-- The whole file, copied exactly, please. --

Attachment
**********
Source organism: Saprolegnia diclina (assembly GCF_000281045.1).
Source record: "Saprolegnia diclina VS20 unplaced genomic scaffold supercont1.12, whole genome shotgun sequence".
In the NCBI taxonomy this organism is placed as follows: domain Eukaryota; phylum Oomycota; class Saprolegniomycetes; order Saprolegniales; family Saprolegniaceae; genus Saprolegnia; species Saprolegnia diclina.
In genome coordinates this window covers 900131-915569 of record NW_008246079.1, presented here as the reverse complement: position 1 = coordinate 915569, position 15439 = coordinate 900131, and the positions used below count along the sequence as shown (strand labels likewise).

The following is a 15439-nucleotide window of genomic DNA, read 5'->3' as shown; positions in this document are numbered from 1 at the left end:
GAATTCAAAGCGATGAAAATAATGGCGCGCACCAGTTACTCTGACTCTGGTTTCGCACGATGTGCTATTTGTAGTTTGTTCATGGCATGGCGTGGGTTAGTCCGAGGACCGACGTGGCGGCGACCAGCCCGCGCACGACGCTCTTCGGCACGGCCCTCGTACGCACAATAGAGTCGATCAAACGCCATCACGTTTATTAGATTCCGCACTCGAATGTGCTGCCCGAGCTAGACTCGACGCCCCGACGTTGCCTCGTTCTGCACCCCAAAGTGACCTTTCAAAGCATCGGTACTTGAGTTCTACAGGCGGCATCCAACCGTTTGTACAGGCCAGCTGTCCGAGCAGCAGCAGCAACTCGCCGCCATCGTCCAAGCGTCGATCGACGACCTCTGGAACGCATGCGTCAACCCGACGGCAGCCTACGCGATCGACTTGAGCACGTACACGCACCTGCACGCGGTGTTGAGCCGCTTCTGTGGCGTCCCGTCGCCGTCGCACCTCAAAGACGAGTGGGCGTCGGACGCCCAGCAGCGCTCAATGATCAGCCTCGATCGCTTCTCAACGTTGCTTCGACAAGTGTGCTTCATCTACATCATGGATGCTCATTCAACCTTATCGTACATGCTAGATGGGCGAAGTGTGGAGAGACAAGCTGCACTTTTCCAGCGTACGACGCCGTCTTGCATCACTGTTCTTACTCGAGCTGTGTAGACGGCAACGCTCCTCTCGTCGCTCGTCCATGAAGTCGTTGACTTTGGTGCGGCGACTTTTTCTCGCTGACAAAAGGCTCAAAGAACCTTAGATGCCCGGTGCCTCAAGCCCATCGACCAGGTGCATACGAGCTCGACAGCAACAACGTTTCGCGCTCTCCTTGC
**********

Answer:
Source organism: Saprolegnia diclina (assembly GCF_000281045.1).
Source record: "Saprolegnia diclina VS20 unplaced genomic scaffold supercont1.12, whole genome shotgun sequence".
In the NCBI taxonomy this organism is placed as follows: domain Eukaryota; phylum Oomycota; class Saprolegniomycetes; order Saprolegniales; family Saprolegniaceae; genus Saprolegnia; species Saprolegnia diclina.
In genome coordinates this window covers 900131-915569 of record NW_008246079.1, presented here as the reverse complement: position 1 = coordinate 915569, position 15439 = coordinate 900131, and the positions used below count along the sequence as shown (strand labels likewise).

The following is a 15439-nucleotide window of genomic DNA, read 5'->3' as shown; positions in this document are numbered from 1 at the left end:
GAATTCAAAGCGATGAAAATAATGGCGCGCACCAGTTACTCTGACTCTGGTTTCGCACGATGTGCTATTTGTAGTTTGTTCATGGCATGGCGTGGGTTAGTCCGAGGACCGACGTGGCGGCGACCAGCCCGCGCACGACGCTCTTCGGCACGGCCCTCGTACGCACAATAGAGTCGATCAAACGCCATCACGTTTATTAGATTCCGCACTCGAATGTGCTGCCCGAGCTAGACTCGACGCCCCGACGTTGCCTCGTTCTGCACCCCAAAGTGACCTTTCAAAGCATCGGTACTTGAGTTCTACAGGCGGCATCCAACCGTTTGTACAGGCCAGCTGTCCGAGCAGCAGCAGCAACTCGCCGCCATCGTCCAAGCGTCGATCGACGACCTCTGGAACGCATGCGTCAACCCGACGGCAGCCTACGCGATCGACTTGAGCACGTACACGCACCTGCACGCGGTGTTGAGCCGCTTCTGTGGCGTCCCGTCGCCGTCGCACCTCAAAGACGAGTGGGCGTCGGACGCCCAGCAGCGCTCAATGATCAGCCTCGATCGCTTCTCAACGTTGCTTCGACAAGTGTGCTTCATCTACATCATGGATGCTCATTCAACCTTATCGTACATGCTAGATGGGCGAAGTGTGGAGAGACAAGCTGCACTTTTCCAGCGTACGACGCCGTCTTGCATCACTGTTCTTACTCGAGCTGTGTAGACGGCAACGCTCCTCTCGTCGCTCGTCCATGAAGTCGTTGACTTTGGTGCGGCGACTTTTTCTCGCTGACAAAAGGCTCAAAGAACCTTAGATGCCCGGTGCCTCAAGCCCATCGACCAGGTGCATACGAGCTCGACAGCAACAACGTTTCGCGCTCTCCTTGC